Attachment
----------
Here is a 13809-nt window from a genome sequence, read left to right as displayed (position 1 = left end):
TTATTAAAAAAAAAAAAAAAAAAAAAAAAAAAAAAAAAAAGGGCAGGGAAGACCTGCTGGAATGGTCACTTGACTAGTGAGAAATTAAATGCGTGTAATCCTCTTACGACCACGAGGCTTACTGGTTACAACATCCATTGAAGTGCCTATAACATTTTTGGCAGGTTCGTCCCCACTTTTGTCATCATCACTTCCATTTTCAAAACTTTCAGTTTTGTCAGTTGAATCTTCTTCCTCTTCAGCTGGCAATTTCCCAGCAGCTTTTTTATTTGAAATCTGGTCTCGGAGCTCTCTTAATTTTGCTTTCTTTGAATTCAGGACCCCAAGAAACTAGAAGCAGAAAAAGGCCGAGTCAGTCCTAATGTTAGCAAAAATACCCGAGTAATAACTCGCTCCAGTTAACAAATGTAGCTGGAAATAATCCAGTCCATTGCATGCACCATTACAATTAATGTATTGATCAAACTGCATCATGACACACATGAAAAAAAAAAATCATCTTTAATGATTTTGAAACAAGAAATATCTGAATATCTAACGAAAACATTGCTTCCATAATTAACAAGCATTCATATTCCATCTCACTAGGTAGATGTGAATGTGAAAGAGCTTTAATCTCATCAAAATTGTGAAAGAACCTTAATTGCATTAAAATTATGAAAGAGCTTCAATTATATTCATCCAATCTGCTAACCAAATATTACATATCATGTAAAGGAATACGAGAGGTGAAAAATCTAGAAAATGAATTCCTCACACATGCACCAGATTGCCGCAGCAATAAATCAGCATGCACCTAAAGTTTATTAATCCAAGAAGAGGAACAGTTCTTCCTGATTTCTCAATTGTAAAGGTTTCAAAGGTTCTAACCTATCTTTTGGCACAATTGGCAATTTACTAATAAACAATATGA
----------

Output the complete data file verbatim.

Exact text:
Here is a 13809-nt window from a genome sequence, read left to right as displayed (position 1 = left end):
TTATTAAAAAAAAAAAAAAAAAAAAAAAAAAAAAAAAAAAGGGCAGGGAAGACCTGCTGGAATGGTCACTTGACTAGTGAGAAATTAAATGCGTGTAATCCTCTTACGACCACGAGGCTTACTGGTTACAACATCCATTGAAGTGCCTATAACATTTTTGGCAGGTTCGTCCCCACTTTTGTCATCATCACTTCCATTTTCAAAACTTTCAGTTTTGTCAGTTGAATCTTCTTCCTCTTCAGCTGGCAATTTCCCAGCAGCTTTTTTATTTGAAATCTGGTCTCGGAGCTCTCTTAATTTTGCTTTCTTTGAATTCAGGACCCCAAGAAACTAGAAGCAGAAAAAGGCCGAGTCAGTCCTAATGTTAGCAAAAATACCCGAGTAATAACTCGCTCCAGTTAACAAATGTAGCTGGAAATAATCCAGTCCATTGCATGCACCATTACAATTAATGTATTGATCAAACTGCATCATGACACACATGAAAAAAAAAAATCATCTTTAATGATTTTGAAACAAGAAATATCTGAATATCTAACGAAAACATTGCTTCCATAATTAACAAGCATTCATATTCCATCTCACTAGGTAGATGTGAATGTGAAAGAGCTTTAATCTCATCAAAATTGTGAAAGAACCTTAATTGCATTAAAATTATGAAAGAGCTTCAATTATATTCATCCAATCTGCTAACCAAATATTACATATCATGTAAAGGAATACGAGAGGTGAAAAATCTAGAAAATGAATTCCTCACACATGCACCAGATTGCCGCAGCAATAAATCAGCATGCACCTAAAGTTTATTAATCCAAGAAGAGGAACAGTTCTTCCTGATTTCTCAATTGTAAAGGTTTCAAAGGTTCTAACCTATCTTTTGGCACAATTGGCAATTTACTAATAAACAATATGA